Today, I can confidently beat my chest and say, a humble beginning which started about 17 years ago as a small venture, is now a leading company, importing and supplying top quality range of educational toys to wholesalers and retailers in Nigeria. Going back, 1997, when we started, our capital base was just $30, but as at 2014, the company’s turnover has surged to over a $7 million. We have also metamorphosed into a Limited Liability company, status, which we attained in 2002 employing well over 400 people, inclusive of direct and indirect.

Nigeria is not known to be a conducive environment that enables small businesses to thrive. What gave you the drive to forge on amid challenges you must have encountered, especially funding?

You are not far from the truth; I almost gave up because initially, it was an uphill task building this business from scratch, especially without funding from banks. It was near impossible to continue, but my frustration and anger at

at the banking system coupled with lack of support, only made me further persevere, be more passionate and determined to ensure that the business grew. I tell you, it would be unfair to blame or criticize some Nigerian entrepreneurs who fail to surmount the numerous challenges which stifle their growth. That said, I have come to realize- despite the myriad of challenges bedeviling them, which range from power, lack of funds, wickedly high bank interest, lack of infrastructure e.t.c. An entrepreneur can still attain success, if he/she can recapture the passion and emotions of its beginning likewise inculcate same in its staff.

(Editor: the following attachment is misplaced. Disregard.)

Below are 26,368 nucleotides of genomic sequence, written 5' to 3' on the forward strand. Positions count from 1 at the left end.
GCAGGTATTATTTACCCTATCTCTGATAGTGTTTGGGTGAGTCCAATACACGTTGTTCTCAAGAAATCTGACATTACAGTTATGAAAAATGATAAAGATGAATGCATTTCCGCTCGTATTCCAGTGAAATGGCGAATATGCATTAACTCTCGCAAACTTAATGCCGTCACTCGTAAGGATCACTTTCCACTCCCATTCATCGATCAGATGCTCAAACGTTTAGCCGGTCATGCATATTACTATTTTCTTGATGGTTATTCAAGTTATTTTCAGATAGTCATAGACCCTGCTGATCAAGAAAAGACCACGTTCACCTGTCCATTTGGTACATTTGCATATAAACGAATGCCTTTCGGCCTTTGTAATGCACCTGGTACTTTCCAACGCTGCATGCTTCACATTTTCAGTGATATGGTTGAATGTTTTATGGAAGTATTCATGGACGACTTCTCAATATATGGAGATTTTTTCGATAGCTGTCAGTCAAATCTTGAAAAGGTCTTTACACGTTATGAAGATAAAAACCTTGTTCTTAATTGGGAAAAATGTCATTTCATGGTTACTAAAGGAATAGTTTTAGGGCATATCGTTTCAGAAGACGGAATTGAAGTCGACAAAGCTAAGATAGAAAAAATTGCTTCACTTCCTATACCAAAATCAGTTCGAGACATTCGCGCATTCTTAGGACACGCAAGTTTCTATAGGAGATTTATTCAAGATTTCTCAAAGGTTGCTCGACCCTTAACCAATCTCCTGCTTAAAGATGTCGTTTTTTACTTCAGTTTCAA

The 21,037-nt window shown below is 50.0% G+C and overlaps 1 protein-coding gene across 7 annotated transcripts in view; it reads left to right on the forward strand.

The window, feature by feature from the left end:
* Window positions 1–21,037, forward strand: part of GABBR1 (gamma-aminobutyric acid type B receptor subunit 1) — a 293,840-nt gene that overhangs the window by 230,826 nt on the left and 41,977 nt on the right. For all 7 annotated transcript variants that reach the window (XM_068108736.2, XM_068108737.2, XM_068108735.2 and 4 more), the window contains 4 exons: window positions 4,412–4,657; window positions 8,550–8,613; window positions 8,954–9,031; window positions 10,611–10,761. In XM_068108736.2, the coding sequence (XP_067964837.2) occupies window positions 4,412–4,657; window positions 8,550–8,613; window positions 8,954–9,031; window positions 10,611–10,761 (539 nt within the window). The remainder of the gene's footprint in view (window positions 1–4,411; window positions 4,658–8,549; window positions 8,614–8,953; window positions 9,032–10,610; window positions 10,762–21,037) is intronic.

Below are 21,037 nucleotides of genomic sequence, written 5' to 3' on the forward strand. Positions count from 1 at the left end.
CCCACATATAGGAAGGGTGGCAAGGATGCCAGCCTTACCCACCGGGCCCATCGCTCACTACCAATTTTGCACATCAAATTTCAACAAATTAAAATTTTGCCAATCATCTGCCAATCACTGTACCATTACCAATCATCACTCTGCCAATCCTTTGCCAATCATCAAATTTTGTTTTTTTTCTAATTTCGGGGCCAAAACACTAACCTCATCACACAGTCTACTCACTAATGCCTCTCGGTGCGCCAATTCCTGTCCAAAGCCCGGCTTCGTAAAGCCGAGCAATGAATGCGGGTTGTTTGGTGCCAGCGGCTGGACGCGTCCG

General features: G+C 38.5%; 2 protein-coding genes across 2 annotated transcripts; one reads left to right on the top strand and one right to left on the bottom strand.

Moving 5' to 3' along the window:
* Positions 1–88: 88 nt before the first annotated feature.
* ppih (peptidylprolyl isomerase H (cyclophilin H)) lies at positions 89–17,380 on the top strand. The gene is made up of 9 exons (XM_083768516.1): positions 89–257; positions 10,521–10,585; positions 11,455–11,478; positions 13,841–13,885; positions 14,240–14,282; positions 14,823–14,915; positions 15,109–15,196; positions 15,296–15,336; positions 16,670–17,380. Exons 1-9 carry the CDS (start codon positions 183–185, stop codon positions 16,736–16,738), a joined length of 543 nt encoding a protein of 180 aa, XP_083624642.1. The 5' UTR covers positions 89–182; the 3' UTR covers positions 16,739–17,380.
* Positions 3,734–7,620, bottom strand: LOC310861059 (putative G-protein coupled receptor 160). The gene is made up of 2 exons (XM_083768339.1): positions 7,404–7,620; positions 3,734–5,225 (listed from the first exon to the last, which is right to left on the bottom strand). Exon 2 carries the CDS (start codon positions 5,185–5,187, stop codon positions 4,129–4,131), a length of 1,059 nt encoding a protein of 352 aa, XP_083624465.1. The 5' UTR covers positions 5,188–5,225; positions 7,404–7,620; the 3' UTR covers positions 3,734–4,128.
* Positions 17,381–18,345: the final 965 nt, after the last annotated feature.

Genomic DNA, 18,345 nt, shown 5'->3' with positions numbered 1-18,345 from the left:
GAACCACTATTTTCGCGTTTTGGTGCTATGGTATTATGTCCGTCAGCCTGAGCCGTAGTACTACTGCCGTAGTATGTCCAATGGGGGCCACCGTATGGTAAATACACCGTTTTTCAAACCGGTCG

What led to the Unity Doll Project?

Over the years, my attention got drawn to the painful fact that our cultural values is fast eroding, because most parents this days, shy away from teaching their children about their culture but instead allow them imbibe foreign cultures which robs them off their identity and very existence as Nigerians.

I was saddened to see that most toys in Nigeria have no social and cultural relevance to children.

For me that was a vacuum, I needed to feel urgently, so I swung into action in order to make that important change, and that change gave birth to the Unity Girl Doll Project, a collection of 14-inch child developmental dolls that represent Nigeria’s three major tribes – Hausa, Ibo and Yoruba – delivering a social message to infants across the country and by extension the world at large, enlightening them about the Nigerian culture, allowing them have a sense of ownership early in life which puts them in good stead to making a positive impact when they are grown.

For me my passion is educating them before time with positive Nigerian values and that’s why all the dolls have contents which teach them all the positive stories and values they need to inculcate as they grow.

With all the challenges threatening to tear us apart coupled with the tribal sentiments causing division among us, we have asked ourselves what will unify us as a country. Although we have diverse cultures, our strength comes from our diversity that is why we did our research and decided to inculcate in our infants the need to embrace their indigenous culture and that of others early on. By so doing, it becomes easy to love others, because the message that we are one is passed to them from the beginning, also we are mindful of the fact that the girl child is a future mother, and would be home a keeper someday that would keep the home and by extension the nation together. So you would agree with me that it is only wise to give them the needed positive start that would make them great mothers, with their very first doll.